May 4, 2018

Christian Extremism in the White House

Mike Pence

To the surprise of absolutely no one, Vice President Mike Pence recently claimed,
There's prayer going on on a regular basis in this White House. And it's one of the most meaningful things to me, whether it's public meetings or not, I've lost count of the number of times that the president has nudged me, or nudged another member of the Cabinet and said, 'Let's start this meeting with prayer.'
Aside from losing what little respect I might have otherwise had for Pence, which admittedly wasn't much anyway, I can't say that this bothers me. He's a Christian extremist in an administration that has embraced evangelical fundamentalist Christianity. I'd be fairly surprised if there wasn't a great deal of prayer taking place.

What concerns me is that this prayer may be taking the place of critical thought, reasoned action, and good judgment when it comes to policy. Take the new executive order described as a "faith initiative" as one example. Instead of dismantling all this nonsense, nonsense in which both Republican and Democratic administrations have embraced, the current administration seems to be expanding the nonsense. This appears to have the effect of further entangling Christianity and government. It seems like a direct assault on the separation of church and state.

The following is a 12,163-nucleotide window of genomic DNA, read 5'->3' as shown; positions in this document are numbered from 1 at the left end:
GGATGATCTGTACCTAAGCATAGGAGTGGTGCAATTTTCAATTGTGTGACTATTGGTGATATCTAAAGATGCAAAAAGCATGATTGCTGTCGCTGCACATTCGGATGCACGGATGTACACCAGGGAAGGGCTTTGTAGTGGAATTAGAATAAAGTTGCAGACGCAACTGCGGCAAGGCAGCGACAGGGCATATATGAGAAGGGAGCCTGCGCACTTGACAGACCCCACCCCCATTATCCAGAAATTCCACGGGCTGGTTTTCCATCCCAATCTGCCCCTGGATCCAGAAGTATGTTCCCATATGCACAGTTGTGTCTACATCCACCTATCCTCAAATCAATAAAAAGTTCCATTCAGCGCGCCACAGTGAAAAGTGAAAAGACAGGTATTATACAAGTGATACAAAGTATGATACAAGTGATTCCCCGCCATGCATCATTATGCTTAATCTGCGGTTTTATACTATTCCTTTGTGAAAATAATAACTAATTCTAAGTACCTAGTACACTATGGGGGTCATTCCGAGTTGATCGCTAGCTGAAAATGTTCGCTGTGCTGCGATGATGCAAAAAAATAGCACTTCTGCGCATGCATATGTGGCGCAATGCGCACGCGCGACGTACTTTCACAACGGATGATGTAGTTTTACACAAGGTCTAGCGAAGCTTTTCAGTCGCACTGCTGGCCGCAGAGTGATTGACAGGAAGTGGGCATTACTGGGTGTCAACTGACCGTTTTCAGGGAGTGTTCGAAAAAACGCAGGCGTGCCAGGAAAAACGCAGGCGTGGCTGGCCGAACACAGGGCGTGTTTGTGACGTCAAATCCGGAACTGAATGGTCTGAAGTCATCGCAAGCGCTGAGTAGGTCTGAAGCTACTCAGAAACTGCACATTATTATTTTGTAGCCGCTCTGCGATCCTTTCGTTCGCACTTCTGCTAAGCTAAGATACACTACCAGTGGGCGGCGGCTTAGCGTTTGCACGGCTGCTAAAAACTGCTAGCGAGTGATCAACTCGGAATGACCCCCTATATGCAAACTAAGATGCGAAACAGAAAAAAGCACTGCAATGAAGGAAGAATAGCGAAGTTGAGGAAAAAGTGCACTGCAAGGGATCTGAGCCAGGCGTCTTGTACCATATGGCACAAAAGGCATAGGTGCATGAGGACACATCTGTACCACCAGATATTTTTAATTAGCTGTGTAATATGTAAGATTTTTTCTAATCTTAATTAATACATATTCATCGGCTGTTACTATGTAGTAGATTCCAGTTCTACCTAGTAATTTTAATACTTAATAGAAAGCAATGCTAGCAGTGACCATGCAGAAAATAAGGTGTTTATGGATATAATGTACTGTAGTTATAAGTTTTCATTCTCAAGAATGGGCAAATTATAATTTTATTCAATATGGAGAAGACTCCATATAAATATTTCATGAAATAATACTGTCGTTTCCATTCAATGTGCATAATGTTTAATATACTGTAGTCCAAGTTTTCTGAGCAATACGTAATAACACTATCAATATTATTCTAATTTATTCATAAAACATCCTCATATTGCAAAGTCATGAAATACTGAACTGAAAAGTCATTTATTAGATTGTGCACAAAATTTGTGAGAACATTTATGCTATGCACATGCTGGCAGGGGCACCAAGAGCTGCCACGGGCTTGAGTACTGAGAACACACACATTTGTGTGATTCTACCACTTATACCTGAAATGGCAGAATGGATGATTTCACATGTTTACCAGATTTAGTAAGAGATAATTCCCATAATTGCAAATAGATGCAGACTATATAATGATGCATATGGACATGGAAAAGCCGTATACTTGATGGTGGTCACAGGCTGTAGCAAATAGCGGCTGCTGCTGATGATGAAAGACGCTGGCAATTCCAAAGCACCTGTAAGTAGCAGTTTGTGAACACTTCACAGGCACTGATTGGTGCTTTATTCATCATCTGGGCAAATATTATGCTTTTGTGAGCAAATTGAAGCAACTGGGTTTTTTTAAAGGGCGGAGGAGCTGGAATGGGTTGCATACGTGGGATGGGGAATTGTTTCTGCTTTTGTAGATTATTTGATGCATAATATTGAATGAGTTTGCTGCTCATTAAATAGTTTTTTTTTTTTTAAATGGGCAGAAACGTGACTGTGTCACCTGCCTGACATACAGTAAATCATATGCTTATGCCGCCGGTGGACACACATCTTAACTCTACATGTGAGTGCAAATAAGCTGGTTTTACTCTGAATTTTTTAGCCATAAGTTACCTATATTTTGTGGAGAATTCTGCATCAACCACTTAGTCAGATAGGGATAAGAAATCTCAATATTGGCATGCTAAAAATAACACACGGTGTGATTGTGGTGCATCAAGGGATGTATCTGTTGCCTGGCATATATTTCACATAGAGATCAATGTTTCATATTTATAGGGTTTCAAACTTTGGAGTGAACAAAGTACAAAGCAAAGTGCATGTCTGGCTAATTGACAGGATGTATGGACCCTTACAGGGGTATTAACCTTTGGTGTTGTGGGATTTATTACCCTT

I think that Pence's religious beliefs are relevant to the degree that they affect his behavior. He has religious freedom in the same way anybody else does, and he can believe whatever he wants to believe. He's not supposed to govern based on his religious beliefs. He's not supposed to use his office to promote his particular religious beliefs over the many alternatives. The issue here is that Pence does not appear to agree with any of this. He likely sees his office as an opportunity to advance his religion, and that's a problem.